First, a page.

Town Hall –
The U.S. Supreme Court heard oral arguments Monday regarding the constitutionality of President Obama’s recess appointments to the National Labor Relations Board.
Obama selected Richard Griffin Jr., Sharon Block and Terence F. Flynn to the NLRB without congressional approval January 4, 2012. The appointments provided the NLRB with the quorum needed to vote.
Article II Section II of the Constitution stipulates:
“The President shall have power to fill up all vacancies that may happen during the recess of the Senate, by granting commissions which shall expire at the end of their next session.”
However, at issues is whether or not the Senate actually was in recess. SCOTUSrecounts:
The day before the appointments – January 3, 2012 – Congress had technically begun the second session of the 112th Congress, but the Senate had quickly adjourned, and most senators left town.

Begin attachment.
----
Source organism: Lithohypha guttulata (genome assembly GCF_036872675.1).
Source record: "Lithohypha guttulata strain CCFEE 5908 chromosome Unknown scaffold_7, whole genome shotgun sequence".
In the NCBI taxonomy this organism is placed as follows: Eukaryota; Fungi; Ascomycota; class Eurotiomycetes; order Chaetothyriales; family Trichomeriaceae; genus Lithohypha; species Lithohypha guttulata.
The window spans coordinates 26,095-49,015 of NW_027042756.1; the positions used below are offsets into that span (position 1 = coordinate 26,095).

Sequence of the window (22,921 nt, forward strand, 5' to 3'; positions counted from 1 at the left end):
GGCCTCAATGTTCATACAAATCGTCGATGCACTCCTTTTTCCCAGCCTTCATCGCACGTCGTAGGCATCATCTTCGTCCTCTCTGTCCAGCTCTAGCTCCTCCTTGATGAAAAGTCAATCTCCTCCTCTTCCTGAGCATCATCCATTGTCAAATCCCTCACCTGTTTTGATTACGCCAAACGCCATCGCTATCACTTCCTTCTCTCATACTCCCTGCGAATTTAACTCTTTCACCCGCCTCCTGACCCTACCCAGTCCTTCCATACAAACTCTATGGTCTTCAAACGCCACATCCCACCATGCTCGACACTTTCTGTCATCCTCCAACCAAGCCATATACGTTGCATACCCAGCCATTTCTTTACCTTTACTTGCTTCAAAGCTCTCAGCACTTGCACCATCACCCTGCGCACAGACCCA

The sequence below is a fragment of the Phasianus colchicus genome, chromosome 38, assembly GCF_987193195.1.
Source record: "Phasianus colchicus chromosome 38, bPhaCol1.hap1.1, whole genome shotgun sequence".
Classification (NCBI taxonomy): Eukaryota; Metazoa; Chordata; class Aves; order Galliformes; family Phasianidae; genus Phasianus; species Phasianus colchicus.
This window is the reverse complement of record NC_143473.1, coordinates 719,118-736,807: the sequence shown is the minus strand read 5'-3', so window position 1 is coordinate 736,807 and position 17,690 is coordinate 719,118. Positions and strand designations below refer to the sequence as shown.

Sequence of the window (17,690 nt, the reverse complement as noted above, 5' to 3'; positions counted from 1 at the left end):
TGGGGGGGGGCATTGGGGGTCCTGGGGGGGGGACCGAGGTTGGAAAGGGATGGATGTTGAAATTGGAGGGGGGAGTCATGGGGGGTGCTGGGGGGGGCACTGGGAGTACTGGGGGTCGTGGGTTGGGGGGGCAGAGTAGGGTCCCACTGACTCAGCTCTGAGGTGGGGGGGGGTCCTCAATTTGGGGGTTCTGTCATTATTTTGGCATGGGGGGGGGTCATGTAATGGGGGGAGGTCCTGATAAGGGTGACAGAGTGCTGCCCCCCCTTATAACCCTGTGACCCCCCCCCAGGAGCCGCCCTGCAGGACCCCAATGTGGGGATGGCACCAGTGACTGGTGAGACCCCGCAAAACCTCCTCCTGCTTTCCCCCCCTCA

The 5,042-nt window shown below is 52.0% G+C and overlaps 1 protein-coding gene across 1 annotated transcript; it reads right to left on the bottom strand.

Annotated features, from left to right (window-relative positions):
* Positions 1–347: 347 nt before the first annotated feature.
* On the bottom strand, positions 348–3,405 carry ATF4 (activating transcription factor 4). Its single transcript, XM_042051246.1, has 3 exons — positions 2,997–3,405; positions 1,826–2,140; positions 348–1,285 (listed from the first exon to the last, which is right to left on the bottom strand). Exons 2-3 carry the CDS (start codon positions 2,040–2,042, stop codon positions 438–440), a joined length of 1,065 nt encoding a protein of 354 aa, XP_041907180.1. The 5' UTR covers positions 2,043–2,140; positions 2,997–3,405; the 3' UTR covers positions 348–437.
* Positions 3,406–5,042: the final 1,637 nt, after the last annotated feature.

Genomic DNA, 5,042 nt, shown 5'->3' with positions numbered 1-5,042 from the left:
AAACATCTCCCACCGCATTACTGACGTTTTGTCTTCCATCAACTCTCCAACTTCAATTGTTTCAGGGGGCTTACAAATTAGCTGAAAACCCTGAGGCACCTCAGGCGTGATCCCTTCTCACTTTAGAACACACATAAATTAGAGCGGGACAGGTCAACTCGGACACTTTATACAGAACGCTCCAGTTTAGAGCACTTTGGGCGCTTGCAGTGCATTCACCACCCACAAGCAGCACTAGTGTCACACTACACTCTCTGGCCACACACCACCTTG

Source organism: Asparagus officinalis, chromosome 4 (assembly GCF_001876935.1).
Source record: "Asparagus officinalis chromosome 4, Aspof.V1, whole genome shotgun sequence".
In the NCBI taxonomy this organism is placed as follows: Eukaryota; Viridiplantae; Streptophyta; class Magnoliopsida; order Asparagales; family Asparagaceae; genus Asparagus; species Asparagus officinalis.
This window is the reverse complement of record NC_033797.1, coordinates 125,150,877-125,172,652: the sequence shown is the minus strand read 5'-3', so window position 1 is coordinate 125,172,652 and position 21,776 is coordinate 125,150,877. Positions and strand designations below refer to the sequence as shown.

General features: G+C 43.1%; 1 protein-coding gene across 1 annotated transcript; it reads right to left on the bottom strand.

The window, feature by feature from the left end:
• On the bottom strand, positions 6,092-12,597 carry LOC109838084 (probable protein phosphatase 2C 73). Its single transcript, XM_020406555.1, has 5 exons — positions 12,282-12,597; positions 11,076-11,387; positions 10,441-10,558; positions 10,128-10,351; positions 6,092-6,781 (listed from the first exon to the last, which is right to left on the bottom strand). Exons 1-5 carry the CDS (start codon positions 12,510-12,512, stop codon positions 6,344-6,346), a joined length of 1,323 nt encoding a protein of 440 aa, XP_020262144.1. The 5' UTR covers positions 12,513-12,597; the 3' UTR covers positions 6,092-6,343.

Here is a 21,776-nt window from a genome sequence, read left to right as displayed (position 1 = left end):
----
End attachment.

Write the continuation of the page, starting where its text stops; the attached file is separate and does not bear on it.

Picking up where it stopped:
However, the Senate did hold several very brief sessions. These are known as “pro forma” sessions, because little or no work was accomplished. Instead, usually one senator would come into the Capitol and convene the Senate for a short time before then adjourning it again. The whole point of these brief periods of business is an attempt to limit the length of time that the Senate is deemed to be in “recess.”
The U.S. Court of Appeals for the District of Columbia already ruled the appointments “constitutionally infirm” because they were not made during the “the Recess of the Senate.”
The president cannot, it explained, make them during intra-session breaks like the one that occurred in January 2012, when the second session of the 112th Congress had already begun.
The court also ruled that even during an inter-session recess, the president cannot use his recess appointment power to fill a vacancy that already existed before the recess. Instead, he can only make recess appointments to fill vacancies that were created during the recess.